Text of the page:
MG Motor plans to raise funds in big India push
At a time when Great Wall Motor, China’s top SUV maker, had to drop its $1 billion India plan, MG Motor, the Indian subsidiary of biggest Chinese car maker Shanghai Automotive, is working overtime to secure funds locally to kick off its next phase of expansion in the country.
MG Motor has already engaged with close to a dozen fund houses to raise $300-600 million locally, as its proposal to bring foreign direct investment is stuck with the Indian government. The deal is likely to close before the end of the financial year, said people in the know.
The next phase of expansion for the MG Hector manufacturer involves increasing manufacturing capacity and doubling the product portfolio to 10 models with a big focus on electric vehicles and deep localisation. This will call for an investment of close to Rs 5,000 crore. It has appointed a UK-based consulting firm to help raise funds.
The company has kept all options open, from greenfield expansion to acquisitions and partnering with another automotive company for contract manufacturing, MG Motor India managing director Rajeev Chaba told ET.
“I believe in partnership, we have a few OEMs (automakers), we have mutual respect for each other, the dialogue is always on, everybody wants to explore, it is not our personal philosophy, collaboration is a way towards growth in the automotive industry,” said Chaba.
The company has been holding advanced discussions with several global private equity investors and funds focused on ESG (environmental, social and governance) profiles. It is exploring setting up an EV subsidiary, like , to bring in new investors.
The valuation of Tata Motors’ electric business for TPG’s investment has been set as a benchmark for the fundraising for MG Motor’s Indian subsidiary, said an investor banker involved in the discussions. “Our discussion with investors shows that MG Motor has more experience and is about two generations ahead of the Indian market, which makes valuation quite closer to the Tata Motors-TPG deal,” he added.
The proposed fundraising would provide MG Motor India with medium-term capital to scale up operations. Also, the potential exit of private equity investors in the next few years could lead to local listing on the bourses, the people aware of the development said.
Chaba said demand for its products was very high and it was finding multiple ways, including addressing supply chain challenges, to cater to the rising demand. The company intends to use fresh proceeds on capacity expansion, on localising connected car and EV technologies and is working with the local ecosystem on upskilling.
To ensure continuity in the operation, MG Motor India raised money through external commercial borrowing and local loans and invested Rs 2,000 crore after the pandemic, to deliver higher volumes.
The company is set to double its capacity in its Halol plant to about 1,30,000 units this year and expand it further to 3,00,000 units in the next few years, which will call for a new facility. It wants almost a third of its total output to be EVs. All these would require fresh investments.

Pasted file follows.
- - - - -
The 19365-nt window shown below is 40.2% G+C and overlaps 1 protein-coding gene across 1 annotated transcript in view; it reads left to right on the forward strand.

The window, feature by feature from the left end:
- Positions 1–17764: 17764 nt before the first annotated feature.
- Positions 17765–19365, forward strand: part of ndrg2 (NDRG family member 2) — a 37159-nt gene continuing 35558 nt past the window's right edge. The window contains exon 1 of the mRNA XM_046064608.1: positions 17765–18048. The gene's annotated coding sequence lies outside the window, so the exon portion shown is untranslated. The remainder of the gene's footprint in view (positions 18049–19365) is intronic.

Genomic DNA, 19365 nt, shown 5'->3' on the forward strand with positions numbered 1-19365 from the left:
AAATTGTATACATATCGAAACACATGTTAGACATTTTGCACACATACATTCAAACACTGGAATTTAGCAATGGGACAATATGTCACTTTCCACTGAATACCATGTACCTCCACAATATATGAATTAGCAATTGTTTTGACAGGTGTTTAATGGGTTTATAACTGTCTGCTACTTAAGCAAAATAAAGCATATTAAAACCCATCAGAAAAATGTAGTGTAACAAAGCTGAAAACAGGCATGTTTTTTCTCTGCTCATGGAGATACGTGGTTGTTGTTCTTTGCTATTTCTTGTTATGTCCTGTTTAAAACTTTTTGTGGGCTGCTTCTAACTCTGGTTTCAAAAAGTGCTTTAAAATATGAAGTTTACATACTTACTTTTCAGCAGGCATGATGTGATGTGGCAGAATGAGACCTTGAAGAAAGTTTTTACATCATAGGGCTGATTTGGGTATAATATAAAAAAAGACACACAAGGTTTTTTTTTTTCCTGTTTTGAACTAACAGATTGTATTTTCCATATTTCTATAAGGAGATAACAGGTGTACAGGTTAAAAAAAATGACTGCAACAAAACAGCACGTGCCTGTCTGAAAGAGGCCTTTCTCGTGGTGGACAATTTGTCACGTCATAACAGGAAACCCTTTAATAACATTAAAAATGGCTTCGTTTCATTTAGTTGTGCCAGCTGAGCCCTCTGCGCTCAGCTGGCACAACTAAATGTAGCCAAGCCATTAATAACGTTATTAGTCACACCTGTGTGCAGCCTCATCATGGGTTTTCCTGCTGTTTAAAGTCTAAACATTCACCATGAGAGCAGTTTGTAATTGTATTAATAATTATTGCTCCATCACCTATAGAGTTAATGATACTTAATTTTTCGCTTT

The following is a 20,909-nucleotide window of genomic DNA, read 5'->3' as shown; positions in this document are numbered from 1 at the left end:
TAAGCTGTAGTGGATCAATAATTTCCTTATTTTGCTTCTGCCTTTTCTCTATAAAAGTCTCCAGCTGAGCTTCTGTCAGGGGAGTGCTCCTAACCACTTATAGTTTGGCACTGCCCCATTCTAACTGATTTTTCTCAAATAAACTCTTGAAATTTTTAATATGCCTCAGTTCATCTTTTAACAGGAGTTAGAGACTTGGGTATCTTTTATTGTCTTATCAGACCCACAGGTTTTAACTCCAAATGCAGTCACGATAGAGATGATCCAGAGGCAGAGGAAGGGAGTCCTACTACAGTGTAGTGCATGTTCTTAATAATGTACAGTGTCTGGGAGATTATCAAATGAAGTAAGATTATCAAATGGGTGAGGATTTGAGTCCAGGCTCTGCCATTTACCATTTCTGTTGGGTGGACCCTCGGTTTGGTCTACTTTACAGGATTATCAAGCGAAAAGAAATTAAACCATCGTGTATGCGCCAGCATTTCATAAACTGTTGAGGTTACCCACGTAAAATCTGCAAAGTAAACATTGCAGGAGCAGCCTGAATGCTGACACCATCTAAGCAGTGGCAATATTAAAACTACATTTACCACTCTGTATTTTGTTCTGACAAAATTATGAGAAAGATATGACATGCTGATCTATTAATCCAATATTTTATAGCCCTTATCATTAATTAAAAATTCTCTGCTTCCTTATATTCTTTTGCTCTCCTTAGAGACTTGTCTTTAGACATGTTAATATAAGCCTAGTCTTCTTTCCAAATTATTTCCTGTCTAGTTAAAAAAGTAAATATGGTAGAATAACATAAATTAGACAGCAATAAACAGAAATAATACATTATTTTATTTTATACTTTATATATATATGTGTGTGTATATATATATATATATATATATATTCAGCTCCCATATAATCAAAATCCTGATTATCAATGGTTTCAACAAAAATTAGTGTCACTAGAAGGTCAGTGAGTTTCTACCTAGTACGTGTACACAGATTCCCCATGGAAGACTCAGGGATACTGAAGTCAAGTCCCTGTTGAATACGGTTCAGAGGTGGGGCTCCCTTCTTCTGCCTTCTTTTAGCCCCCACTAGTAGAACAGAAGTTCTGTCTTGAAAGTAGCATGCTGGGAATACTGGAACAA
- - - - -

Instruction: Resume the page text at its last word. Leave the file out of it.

MG Motor India had borrowed more than Rs 742 crore and at the end of FY21, had net debt of Rs 255 crore, according to its filings with the Ministry of Corporate Affairs.
Amid the expansion drive, the company is also targeting plant utilisation of 60% to achieve breakeven. For this, it is also increasing the use of local components in its vehicles to 75% from 60%.
SAIC entered India through its British brand MG in 2019 with a committed investment of Rs 4,500 crore. The company has put in Rs 3,200 crore so far and has been waiting for approvals for more than 18 months to bring in more foreign investment. The delay has happened amid India’s increased scrutiny of investment coming from countries it shares a border with, after the skirmishes on the Sino-India border two years ago.
Great Wall has dropped its plan to acquire General Motors’ plant at Talegaon on the outskirts of Pune because of no visibility of FDI approval and GM deciding to look for alternatives.
MG Motor is struggling to ramp up volumes in India and sell beyond 4,000-5,000 vehicles a month because of supply chain challenges and restrictions of imports.
The company sold about 40,000 vehicles in FY-22, posting growth of 14%. While India accounted for only 1% of SAIC’s global volumes, this is one of the fastest growing large markets for the Chinese company. SAIC holds the Indian subsidiary through SAIC Motor HK Investment.
According to MG Motor’s annual filing with the Ministry of Corporate Affairs, shared by business information platform Tofler, the company posted revenue of Rs 4,529 crore in FY21, up 80% from the year before. After posting a net loss of Rs 715 crore for FY21, its cumulative loss since FY18 was around Rs 1,720 crore.
The company is set to double its capacity in its Halol plant to about 1,30,000 units this year and expand it further to 3,00,000 units in the next few years. Best wishes to the entire team. I look forward to seeing your future accomplishments.Shishir Gupta, Founder and CEO, StartupLanes
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